Patrick Nielsen over at Throwing Fire has an excellent post on Storing Passwords Securely that serves as a nice coda to my previous post on Password Advice. One of the problems that I pointed out in that post was the failure of Child Support Services to hash their passwords. Nielsen explains why this is a huge mistake.
More importantly and interestingly, Nielsen explains how to do the hashing correctly. He mentions most of the common libraries and their strengths and weaknesses. It turns out that doing it correctly is a lot more subtle than just running the password through MD5 and storing the result. Even the original Unix password hashing scheme did better than that: it used several iterations of a modified DES algorithm on a salted password. Today, machines are much more powerful and those involved with password cracking are building cheap, specialized machines using GPUs that can check billions of MD5 hashes per second.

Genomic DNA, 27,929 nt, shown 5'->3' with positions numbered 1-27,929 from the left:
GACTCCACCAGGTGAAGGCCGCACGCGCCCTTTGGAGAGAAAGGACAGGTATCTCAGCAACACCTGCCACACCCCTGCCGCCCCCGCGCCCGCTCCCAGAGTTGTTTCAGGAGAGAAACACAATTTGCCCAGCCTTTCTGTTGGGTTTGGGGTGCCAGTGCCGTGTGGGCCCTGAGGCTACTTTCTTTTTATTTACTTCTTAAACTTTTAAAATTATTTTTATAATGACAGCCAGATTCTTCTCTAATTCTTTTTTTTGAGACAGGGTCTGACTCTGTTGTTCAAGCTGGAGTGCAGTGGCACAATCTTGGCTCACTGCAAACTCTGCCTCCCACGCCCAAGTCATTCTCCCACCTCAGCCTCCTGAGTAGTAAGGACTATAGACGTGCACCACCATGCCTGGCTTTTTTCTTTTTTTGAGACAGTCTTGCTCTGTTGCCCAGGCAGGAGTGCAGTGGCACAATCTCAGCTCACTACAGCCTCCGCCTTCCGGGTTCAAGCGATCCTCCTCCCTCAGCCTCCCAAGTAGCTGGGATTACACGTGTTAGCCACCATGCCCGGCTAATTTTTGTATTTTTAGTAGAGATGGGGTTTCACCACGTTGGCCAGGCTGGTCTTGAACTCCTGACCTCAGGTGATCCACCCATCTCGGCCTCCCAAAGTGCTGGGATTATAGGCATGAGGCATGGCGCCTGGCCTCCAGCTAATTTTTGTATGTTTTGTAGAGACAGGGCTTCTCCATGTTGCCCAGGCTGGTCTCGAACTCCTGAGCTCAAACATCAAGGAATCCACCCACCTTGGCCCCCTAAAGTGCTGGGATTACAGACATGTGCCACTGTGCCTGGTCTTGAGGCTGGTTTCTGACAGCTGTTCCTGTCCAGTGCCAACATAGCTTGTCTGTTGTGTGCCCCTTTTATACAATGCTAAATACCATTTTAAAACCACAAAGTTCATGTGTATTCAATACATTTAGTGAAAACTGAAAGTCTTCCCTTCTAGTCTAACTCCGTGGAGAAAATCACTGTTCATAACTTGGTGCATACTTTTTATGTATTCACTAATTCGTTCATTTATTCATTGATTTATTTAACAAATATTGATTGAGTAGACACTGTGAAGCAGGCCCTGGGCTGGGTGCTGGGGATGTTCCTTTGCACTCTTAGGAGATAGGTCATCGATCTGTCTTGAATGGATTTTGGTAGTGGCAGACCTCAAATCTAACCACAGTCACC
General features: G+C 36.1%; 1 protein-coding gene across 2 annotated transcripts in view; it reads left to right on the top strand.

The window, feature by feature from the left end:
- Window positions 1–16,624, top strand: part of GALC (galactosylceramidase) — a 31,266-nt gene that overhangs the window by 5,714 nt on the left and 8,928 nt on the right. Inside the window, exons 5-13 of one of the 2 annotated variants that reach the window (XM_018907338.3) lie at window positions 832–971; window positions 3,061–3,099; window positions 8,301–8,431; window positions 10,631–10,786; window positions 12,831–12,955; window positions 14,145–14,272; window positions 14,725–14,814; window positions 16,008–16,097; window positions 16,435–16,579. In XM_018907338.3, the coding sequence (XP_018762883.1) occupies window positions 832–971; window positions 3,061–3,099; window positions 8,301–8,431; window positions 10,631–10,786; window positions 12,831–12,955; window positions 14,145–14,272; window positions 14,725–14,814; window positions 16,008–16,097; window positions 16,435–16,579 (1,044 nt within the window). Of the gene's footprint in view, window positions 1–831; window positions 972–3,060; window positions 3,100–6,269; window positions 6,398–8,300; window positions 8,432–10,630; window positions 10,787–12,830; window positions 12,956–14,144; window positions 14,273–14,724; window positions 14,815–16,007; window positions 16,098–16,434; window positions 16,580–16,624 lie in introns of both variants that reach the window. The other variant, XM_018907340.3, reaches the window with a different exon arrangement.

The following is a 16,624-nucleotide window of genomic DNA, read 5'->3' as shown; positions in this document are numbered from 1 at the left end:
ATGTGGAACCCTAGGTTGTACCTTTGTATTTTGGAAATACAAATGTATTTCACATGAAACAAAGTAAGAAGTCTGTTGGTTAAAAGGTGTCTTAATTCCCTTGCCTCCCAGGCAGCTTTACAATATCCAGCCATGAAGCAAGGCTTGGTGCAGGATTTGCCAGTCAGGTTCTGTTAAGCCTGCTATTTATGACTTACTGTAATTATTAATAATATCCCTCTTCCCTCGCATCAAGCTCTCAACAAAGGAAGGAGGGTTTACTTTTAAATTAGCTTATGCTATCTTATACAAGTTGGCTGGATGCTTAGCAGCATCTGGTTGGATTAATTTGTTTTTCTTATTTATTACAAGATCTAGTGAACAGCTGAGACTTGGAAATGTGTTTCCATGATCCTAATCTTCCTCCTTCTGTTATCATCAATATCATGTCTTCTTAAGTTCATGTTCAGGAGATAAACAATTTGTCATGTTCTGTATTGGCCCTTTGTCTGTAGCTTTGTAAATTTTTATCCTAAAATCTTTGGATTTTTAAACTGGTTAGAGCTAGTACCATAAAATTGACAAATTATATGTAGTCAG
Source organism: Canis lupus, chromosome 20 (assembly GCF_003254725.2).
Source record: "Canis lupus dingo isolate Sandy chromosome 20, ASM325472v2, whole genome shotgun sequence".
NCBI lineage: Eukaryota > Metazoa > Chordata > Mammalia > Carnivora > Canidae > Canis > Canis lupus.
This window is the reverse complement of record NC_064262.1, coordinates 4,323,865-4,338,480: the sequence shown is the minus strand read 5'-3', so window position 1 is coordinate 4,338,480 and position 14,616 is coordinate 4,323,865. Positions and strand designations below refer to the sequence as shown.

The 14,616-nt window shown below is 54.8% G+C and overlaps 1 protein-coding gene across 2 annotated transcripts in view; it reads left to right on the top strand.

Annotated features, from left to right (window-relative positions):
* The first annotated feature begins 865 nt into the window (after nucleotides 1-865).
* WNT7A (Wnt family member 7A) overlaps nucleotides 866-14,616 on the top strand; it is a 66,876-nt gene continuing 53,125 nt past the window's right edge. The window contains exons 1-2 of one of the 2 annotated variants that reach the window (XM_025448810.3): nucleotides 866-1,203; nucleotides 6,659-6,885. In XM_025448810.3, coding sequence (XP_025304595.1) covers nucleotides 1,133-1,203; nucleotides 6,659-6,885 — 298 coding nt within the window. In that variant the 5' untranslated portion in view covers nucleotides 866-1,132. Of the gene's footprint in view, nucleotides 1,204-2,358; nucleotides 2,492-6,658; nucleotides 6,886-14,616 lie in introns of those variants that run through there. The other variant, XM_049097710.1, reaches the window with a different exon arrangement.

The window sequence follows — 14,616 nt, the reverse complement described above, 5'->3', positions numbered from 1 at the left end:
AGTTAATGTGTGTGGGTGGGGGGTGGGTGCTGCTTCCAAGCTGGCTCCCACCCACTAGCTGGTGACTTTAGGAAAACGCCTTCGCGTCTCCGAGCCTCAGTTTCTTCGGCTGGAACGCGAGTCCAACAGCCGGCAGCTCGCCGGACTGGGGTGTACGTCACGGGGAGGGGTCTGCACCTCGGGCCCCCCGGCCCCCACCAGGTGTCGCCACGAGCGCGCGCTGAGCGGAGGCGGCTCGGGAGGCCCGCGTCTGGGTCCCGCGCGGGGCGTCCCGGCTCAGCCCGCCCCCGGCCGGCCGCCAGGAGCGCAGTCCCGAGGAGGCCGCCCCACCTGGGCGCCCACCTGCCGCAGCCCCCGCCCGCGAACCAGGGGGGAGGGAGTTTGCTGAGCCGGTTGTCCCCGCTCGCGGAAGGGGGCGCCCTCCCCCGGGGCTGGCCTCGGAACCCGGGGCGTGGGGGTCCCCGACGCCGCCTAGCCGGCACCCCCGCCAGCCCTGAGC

Defending against all this is non-trivial and if you’re involved with securing passwords you should definitely take a look at Nielsen’s post. It’s got a lot of good advice and information.
You might also want to take a look at Poul-Henning Kamp’s article in the acmqueue on the dangers of not salting passwords and stretching hashes as illustrated by the recent LinkedIn password exploit.